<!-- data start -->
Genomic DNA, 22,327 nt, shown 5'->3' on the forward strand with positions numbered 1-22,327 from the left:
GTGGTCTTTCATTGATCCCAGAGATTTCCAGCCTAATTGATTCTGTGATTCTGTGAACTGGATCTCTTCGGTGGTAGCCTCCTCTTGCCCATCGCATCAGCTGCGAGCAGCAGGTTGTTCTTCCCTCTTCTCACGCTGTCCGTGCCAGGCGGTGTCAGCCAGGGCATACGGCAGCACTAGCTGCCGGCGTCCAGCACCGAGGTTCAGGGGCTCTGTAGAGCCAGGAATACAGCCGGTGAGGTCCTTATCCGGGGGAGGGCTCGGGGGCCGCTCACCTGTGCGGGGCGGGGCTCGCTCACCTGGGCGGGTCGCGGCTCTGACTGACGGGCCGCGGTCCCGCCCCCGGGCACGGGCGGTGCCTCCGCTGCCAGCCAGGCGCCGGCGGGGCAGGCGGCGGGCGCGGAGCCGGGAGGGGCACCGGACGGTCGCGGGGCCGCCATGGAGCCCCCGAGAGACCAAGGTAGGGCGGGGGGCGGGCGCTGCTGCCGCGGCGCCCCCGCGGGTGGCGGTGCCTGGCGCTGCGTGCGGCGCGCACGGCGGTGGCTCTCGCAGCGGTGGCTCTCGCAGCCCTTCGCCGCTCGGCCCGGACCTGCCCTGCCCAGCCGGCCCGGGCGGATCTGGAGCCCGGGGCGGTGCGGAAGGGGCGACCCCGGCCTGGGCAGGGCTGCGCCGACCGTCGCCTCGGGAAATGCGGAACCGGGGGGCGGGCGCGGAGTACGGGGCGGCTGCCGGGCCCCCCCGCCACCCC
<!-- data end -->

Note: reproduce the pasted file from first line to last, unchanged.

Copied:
Genomic DNA, 22,327 nt, shown 5'->3' on the forward strand with positions numbered 1-22,327 from the left:
GTGGTCTTTCATTGATCCCAGAGATTTCCAGCCTAATTGATTCTGTGATTCTGTGAACTGGATCTCTTCGGTGGTAGCCTCCTCTTGCCCATCGCATCAGCTGCGAGCAGCAGGTTGTTCTTCCCTCTTCTCACGCTGTCCGTGCCAGGCGGTGTCAGCCAGGGCATACGGCAGCACTAGCTGCCGGCGTCCAGCACCGAGGTTCAGGGGCTCTGTAGAGCCAGGAATACAGCCGGTGAGGTCCTTATCCGGGGGAGGGCTCGGGGGCCGCTCACCTGTGCGGGGCGGGGCTCGCTCACCTGGGCGGGTCGCGGCTCTGACTGACGGGCCGCGGTCCCGCCCCCGGGCACGGGCGGTGCCTCCGCTGCCAGCCAGGCGCCGGCGGGGCAGGCGGCGGGCGCGGAGCCGGGAGGGGCACCGGACGGTCGCGGGGCCGCCATGGAGCCCCCGAGAGACCAAGGTAGGGCGGGGGGCGGGCGCTGCTGCCGCGGCGCCCCCGCGGGTGGCGGTGCCTGGCGCTGCGTGCGGCGCGCACGGCGGTGGCTCTCGCAGCGGTGGCTCTCGCAGCCCTTCGCCGCTCGGCCCGGACCTGCCCTGCCCAGCCGGCCCGGGCGGATCTGGAGCCCGGGGCGGTGCGGAAGGGGCGACCCCGGCCTGGGCAGGGCTGCGCCGACCGTCGCCTCGGGAAATGCGGAACCGGGGGGCGGGCGCGGAGTACGGGGCGGCTGCCGGGCCCCCCCGCCACCCC